After receiving a taxpayer’s preclearance the next step is applying to the OVDP by submitting Form 14457, Offshore Voluntary Disclosure Letter; and Form 14454, Attachment to Offshore Voluntary Disclosure Letter for each account that must be disclosed.  These forms must be submitted to the IRS’s voluntary disclosure coordinator.  Once submitted the taxpayer should be notified within 45 days whether they are preliminary accepted into the OVDP.  The full voluntary disclosure must then be submitted within 90 days of their preliminary approval.

The actual voluntary disclosure under the OVDP requires the preparation of many documents including amended tax returns, foreign account asset statements, consent to extend the period of time for the IRS to assess taxes, and payment.[4]  Each taxpayer entering the OVDP will have slightly different documentation requirements and the OVDP instructions must be consulted. Once the voluntary disclosure has been submitted, the IRS reviews the information and if the IRS has additional requests, the taxpayer is obligated to cooperate with the IRS and provide the requested information, if available.  In our firm’s experience, the more complete the initial voluntary disclosure, the fewer questions the IRS will ask when reviewing the voluntary disclosure.

Once the IRS accepts a taxpayer’s voluntary disclosure under the OVDP, the IRS sends the taxpayer Form 906, Closing Agreement on Financial Determination Covering Specific Matters, which explains the terms of the OVDP.  The taxpayer must sign and return the Form 906 to the IRS.  Once the IRS receives the signed Form 906 it will countersign the document and provide the taxpayer with a copy of the executed Form 906.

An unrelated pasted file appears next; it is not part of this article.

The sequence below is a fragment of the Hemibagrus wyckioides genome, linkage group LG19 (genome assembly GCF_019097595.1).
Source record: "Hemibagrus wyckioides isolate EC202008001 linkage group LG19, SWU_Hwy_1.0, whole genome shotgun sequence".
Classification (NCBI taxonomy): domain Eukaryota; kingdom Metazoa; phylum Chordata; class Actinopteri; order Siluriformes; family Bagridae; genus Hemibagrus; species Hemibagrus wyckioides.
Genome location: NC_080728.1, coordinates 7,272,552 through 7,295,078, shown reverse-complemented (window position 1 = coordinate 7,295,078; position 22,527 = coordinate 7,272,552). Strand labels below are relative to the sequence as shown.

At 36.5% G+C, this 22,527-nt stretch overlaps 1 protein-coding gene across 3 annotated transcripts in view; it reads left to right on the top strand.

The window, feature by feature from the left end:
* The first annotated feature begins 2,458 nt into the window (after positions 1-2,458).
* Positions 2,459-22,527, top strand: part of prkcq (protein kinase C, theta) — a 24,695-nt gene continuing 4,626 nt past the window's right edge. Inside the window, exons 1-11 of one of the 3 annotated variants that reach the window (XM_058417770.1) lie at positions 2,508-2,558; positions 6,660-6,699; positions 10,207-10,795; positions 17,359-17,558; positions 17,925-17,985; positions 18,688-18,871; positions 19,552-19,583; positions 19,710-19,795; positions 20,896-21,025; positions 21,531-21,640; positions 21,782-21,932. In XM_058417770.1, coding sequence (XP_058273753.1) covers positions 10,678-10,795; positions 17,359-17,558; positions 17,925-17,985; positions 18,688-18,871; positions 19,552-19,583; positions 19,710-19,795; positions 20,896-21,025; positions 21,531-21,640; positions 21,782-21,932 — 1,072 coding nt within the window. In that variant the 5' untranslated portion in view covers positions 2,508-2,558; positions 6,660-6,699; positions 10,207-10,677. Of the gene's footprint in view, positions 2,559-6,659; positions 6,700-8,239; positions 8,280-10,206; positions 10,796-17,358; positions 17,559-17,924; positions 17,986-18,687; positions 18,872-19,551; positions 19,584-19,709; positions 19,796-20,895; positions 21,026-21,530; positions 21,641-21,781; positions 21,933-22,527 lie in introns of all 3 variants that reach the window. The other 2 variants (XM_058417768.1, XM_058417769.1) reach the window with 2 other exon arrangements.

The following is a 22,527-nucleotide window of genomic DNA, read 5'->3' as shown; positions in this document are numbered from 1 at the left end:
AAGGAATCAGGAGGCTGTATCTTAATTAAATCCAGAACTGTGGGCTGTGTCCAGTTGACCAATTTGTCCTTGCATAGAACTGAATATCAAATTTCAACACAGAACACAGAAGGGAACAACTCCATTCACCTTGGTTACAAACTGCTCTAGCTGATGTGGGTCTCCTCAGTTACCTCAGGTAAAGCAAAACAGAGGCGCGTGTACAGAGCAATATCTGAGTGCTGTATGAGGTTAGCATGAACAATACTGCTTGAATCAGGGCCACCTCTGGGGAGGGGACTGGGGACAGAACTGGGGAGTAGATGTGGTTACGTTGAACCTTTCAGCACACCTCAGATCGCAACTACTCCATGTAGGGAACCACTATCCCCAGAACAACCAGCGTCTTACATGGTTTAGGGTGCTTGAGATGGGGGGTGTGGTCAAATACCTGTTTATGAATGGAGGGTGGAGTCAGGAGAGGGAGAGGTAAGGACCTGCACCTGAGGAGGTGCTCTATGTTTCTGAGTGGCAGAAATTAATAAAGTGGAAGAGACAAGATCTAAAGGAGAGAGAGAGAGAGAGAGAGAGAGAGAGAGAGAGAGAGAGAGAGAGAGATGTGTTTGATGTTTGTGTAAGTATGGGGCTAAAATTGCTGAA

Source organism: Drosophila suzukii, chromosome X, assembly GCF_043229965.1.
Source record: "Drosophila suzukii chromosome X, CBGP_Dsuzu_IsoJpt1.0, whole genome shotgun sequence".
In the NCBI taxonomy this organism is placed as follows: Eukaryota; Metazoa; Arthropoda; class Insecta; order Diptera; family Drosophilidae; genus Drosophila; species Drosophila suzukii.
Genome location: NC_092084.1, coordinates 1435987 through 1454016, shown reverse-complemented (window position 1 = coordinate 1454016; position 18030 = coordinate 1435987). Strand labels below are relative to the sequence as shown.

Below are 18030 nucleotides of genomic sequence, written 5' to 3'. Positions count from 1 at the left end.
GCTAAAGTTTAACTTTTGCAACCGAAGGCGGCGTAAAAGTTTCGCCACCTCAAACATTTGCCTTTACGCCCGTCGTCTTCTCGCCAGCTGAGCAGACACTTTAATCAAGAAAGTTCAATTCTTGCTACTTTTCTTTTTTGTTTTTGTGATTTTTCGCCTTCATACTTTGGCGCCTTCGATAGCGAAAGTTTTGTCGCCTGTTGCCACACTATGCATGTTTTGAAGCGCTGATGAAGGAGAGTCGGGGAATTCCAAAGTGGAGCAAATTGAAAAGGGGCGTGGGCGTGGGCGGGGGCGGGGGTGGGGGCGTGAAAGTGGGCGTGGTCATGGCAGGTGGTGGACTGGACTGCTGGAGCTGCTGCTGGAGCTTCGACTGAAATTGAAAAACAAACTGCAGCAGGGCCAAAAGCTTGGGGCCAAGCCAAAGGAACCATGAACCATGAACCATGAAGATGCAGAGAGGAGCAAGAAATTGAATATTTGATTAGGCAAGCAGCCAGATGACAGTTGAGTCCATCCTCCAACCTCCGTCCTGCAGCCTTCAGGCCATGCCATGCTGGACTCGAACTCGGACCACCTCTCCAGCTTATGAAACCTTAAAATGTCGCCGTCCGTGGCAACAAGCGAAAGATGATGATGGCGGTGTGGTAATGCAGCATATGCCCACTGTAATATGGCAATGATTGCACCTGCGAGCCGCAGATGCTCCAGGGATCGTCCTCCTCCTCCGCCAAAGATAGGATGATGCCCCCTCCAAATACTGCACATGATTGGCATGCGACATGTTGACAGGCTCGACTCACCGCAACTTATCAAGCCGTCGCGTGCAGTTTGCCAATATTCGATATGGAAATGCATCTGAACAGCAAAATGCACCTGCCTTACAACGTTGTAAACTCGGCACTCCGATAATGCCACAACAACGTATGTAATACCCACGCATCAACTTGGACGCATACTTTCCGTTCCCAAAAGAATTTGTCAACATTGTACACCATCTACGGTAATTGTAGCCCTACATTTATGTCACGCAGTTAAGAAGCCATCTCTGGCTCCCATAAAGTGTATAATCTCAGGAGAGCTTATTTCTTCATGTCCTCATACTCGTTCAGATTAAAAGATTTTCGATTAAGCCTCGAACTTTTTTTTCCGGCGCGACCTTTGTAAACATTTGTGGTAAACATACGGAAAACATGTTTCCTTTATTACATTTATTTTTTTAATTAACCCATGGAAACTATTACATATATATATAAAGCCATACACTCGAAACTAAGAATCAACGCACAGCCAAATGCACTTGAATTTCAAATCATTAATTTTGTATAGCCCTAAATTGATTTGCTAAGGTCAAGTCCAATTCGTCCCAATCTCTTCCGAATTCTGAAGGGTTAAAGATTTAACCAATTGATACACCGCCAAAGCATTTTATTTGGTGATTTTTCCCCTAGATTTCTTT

[1] The OVDP offshore penalty is 27.5 percent.  However, a 50 percent penalty applies if either a foreign financial institution at which the taxpayer has or had an account or a facilitator who helped the taxpayer establish or maintain an offshore arrangement has been publicly identified as being under investigation or as cooperating with a government investigation.

[2] Internal Revenue Manual Section (B); A third party is an informant, other governmental agency, or the media.

[3] Identifying information includes financial institutions at which undisclosed OVDP assets are held. Identifying information of all foreign and domestic entities) through which the undisclosed OVDP assets were held by the taxpayer seeking to participate in the OVDP; this does not include any entities traded on a public stock exchange.  Information must be provided for both current and dissolved entities.  Identifying information for entities includes complete names (including all DBA’s and pseudonyms), employer identification numbers (if applicable), addresses and the jurisdiction in which the entities were organized.

[4] At a minimum, the voluntary disclosure submission package must include the following (1) copies of previously filed original returns and amended returns for the years covered by the voluntary disclosure; (2) complete and accurate amended or original tax returns for the years covered by the voluntary disclosure, along with the schedules detailing the amount and type of previously unreported income; (3) a copy of the previously submitted offshore voluntary disclosure letter; (4) a completed foreign account or asset statement for each previously undisclosed OVDP asset during the voluntary disclosure period; (5) a penalty calculation; (6) signed agreements to extend the period of time to assess tax, tax penalties, and FBAR penalties; (7) copies of filed FBARs; and (8) copies of statements for all financial accounts for each tax year covered by the voluntary disclosure.